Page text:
In this Fireside Chat, I sit down with Anand Iyer, Chief Strategy Officer at Welldoc. We discuss a myriad of different topics, including Anand’s work at Welldoc and his predictions for how the roles and types of digital health technologies will change in the post-COVID “new normal.” We also dissect topics such as how mobile prescription therapy works as a supplement to behavioral interventions and pharmacotherapy, and different ways to leverage healthcare data.
Below is a preview of our conversation:
Q: Tell us a little bit about the clinical trial dynamics [for BlueStar®, Welldoc’s FDA-cleared Software as a Medical Device (SaMD) digital health solution for type 1 and type 2 diabetes]?
A: There is a very simple answer to that, which is that in any clinical trial, you want to have a control group. So in this case, that’s standard of care. We recruited all of our patients from the community because the lion’s share of diabetes patients are actually seen by primary care or GPs; there are not enough endocrinologists in either Canada or the US and they usually focus on the more brittle type 1 patients. So we recruited patients and physicians from the community, and in the control group, you had standard of care: meters, strips, see your doctor every three months, the regular way of managing diabetes. In the intervention group, you had patients who got our BlueStar® product and you had physicians who got the smart visit report from the BlueStar® product.
A very important lesson learned here; when we designed our second clinical trial, the large one that was published in the Journal of the American Diabetes Association, we actually took the intervention group and split it into three, because we wanted to answer the business question: “where’s the value coming from?” Okay, I got it, you lowered A1c by two points; but what was causing it? Was it because the patient was doing what they were supposed to be doing? Was it because the doctor was titrating the medications? Where did the effect come from?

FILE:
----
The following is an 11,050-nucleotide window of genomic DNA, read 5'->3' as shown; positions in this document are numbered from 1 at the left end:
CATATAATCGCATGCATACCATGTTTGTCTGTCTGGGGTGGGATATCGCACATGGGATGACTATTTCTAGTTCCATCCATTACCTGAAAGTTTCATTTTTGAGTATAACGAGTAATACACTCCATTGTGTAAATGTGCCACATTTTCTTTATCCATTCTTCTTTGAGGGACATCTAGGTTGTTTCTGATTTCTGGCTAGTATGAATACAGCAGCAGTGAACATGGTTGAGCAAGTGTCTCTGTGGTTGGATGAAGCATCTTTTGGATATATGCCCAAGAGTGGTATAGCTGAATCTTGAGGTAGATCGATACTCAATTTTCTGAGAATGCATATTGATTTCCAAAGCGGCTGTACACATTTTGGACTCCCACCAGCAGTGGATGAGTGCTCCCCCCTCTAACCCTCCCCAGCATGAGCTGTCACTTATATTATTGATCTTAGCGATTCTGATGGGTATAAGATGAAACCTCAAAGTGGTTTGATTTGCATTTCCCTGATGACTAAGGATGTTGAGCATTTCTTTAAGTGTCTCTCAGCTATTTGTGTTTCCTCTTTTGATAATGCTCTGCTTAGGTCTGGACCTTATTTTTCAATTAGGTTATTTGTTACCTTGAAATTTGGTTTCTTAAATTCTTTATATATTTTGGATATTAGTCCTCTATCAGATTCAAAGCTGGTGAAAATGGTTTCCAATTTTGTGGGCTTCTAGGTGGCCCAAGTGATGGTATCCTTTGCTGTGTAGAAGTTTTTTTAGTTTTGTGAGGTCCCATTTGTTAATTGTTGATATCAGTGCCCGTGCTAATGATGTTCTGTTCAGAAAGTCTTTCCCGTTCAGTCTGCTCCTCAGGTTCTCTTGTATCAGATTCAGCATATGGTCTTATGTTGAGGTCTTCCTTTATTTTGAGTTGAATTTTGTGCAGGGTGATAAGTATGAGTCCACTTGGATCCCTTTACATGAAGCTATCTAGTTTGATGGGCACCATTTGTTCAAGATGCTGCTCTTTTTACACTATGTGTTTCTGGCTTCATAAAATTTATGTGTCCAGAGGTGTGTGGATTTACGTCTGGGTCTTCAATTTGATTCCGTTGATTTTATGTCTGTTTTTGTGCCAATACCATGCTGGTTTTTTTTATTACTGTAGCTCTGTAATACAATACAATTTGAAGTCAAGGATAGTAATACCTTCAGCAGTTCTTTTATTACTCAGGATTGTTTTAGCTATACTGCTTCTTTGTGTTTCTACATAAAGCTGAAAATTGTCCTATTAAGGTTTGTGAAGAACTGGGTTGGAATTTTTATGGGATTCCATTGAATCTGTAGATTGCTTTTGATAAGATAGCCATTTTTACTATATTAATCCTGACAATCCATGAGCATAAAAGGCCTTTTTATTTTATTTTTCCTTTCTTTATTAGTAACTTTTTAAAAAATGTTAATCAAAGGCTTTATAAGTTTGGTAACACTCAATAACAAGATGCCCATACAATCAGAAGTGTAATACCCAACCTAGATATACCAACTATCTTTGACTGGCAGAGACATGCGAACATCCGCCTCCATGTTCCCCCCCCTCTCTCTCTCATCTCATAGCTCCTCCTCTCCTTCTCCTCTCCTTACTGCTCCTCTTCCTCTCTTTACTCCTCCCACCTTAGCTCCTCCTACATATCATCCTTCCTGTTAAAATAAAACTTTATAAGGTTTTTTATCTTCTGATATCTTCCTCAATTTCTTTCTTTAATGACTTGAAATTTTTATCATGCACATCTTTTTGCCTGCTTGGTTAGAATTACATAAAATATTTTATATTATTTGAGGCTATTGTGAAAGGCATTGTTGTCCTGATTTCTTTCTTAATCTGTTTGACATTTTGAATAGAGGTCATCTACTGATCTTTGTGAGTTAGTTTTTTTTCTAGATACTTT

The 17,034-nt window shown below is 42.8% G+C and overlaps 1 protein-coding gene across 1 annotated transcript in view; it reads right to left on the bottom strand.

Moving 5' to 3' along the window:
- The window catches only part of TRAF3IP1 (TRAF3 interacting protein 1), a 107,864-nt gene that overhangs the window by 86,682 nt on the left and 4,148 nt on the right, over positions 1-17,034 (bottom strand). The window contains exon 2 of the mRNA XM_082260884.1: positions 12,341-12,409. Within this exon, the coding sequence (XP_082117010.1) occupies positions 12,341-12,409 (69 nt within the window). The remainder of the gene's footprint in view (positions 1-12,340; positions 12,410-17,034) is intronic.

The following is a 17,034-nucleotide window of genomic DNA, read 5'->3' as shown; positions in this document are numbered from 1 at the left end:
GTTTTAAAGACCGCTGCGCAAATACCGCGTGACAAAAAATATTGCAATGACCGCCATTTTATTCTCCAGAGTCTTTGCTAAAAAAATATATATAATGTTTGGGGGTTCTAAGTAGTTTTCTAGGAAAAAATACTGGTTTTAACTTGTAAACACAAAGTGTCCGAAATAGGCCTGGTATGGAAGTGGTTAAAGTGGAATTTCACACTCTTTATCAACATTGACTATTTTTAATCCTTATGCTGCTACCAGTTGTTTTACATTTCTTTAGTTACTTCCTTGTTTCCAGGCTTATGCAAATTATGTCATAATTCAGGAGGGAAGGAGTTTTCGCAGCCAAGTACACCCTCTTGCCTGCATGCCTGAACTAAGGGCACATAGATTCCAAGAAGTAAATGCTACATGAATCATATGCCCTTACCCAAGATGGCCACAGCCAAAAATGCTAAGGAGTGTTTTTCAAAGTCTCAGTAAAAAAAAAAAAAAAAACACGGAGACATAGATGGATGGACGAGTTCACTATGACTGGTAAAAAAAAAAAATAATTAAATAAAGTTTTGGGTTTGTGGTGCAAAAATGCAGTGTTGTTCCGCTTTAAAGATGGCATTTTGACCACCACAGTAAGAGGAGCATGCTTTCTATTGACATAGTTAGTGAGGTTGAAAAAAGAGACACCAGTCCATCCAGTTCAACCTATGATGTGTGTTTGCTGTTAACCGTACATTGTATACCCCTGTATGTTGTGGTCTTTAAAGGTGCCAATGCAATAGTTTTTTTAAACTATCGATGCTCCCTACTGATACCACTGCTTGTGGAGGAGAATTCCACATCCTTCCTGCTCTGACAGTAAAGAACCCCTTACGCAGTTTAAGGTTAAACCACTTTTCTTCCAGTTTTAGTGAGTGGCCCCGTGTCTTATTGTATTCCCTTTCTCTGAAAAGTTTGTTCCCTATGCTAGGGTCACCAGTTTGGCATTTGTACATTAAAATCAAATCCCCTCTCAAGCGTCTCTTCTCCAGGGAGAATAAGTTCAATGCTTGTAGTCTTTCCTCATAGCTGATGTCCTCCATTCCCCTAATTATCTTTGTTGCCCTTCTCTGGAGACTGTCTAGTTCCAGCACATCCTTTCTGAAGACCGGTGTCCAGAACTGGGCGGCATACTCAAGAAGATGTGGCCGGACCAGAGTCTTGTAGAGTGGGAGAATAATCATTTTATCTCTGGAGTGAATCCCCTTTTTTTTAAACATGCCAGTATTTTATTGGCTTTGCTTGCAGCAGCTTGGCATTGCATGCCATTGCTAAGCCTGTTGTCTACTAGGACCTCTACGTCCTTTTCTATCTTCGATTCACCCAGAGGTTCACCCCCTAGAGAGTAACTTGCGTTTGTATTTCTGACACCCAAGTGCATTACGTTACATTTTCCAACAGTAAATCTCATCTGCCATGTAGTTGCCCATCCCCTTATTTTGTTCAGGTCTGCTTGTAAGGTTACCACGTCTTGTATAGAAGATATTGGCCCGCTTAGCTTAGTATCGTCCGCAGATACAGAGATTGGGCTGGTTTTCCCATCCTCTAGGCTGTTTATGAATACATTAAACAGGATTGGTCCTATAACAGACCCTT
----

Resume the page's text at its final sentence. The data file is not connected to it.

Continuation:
So in our first intervention arm, the patient got BlueStar® and the doctor got nothing. If the patient wanted to print their data off, they could have taken it into the office. In the second intervention arm, the patient got BlueStar® and the doctor just got the raw glucose logbook like they would get on the written piece of paper napkin. Then, of course, in the last intervention arm, the patients got BlueStar® and the doctor got that full analyzed report that told them, against clinical-based guidelines, what they should do with the patient, every three months. No surprises, it was the last group that had the biggest outcome. So in many ways, the clinical trial design follows exactly what you would do if you’re doing a clinical trial on a new drug or a new biologic, or a new vaccine…
For more of our discussion, you can watch the whole Fireside Chat with Anand Iyer, or listen to the podcast version, below.
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